Mr. Abbas was last elected President in 2006, making this is the 12th year of his illegitimate fourth term. While there have been municipal elections since that time, they have been limited to the West Bank where Mr. Abbas makes his home. No elections have transpired in Gaza, which has been under Hamas’ control. The reason is transparent: in 2006 Hamas prevailed over the Fatah party in legislative elections. Today, Gaza’s population is 1.816 mm compared to the West Bank’s population is only 1.715 mm but Hamas has become increasingly unpopular in Gaza there is no future guarantee of success if new elections were held.

Mr. Abbas has been increasingly pressured by Egypt to introduce reforms to end internal division and create the cohesiveness necessary to resuming the Palestinian-Israeli peace process. In April 2014 the Beach Refugee Camp Agreement between the Fatah and Hamas called for a Temporary Leadership Framework for the PLO within five weeks of the signing of the agreement. Under Mr. Abbas’ leadership the agreement was never implemented ostensibly because the United and Israel coerced compliance with Israel’s having once withheld Palestinian tax dollars it collects on the PA’s behalf, or by the U.S. threatening to cut off aid to the PA.

Dissatisfied, Cairo is using its leverage to bypass Mr. Abbas to prepare for the rise of a new Palestinian leader who can ultimately break the Palestinian-Israeli deadlock.  Mahmoud Al-Aloul, Mr. Abbas’ only deputy, accepts a one-state solution but only ‘under our conditions’ and is, therefore, an unacceptable replacement.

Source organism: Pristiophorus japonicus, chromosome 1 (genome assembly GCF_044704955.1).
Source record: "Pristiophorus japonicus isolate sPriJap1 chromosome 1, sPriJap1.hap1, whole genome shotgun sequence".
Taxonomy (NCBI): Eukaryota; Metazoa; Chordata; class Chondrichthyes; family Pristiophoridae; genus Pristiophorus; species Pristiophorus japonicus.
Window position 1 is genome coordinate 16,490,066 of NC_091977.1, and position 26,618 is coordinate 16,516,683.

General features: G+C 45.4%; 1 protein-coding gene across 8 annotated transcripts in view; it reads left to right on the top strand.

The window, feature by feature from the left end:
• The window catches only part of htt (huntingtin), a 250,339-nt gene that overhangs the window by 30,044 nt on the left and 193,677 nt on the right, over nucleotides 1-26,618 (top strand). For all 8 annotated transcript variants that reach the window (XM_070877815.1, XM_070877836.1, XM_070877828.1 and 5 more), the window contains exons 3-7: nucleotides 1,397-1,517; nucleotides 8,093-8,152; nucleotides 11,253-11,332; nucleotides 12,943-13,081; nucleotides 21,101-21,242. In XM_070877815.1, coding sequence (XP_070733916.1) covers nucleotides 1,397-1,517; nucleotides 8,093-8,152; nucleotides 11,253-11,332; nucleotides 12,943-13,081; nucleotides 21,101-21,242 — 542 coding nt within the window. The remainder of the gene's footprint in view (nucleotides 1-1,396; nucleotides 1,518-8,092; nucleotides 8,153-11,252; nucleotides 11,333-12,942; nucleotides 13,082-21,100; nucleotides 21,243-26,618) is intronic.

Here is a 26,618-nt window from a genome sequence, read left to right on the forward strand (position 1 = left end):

This has precipitated the Quartet insisting on the return of Mohammed Dahlan, the former head of the Palestinian Authority’s security services in Gaza, who has been living in exile in the United Arab Emirates since 2012, to Palestine. Mr. Abbas’ sentiments toward Mr. Dahlan are reflected in his recent dismissal of the PLO’s Secretary-General Yasser Abed Rabbo over links to Mr. Dahlan.

Hamas is a Palestinian Sunni-Islamic fundamentalist organization. Since 2007 it has governed the Gaza Strip under the leadership of Mousa Abu Marzouq and Khaled Mashal. As the PLO is the only internationally recognized governing body Hamas’ leadership is not recognized.

Hamas leader Yahya Moussa stated that Hamas has yet to join the PLO as “…the key to the organization is in the hands of Abbas, who does not want to include us in it because we are a major force. He wants to maintain his monopoly over the small powers inside the organization so he can have the last say. This explains why Abbas refuses to call for the establishment of the PLO’s Temporary Leadership Framework.”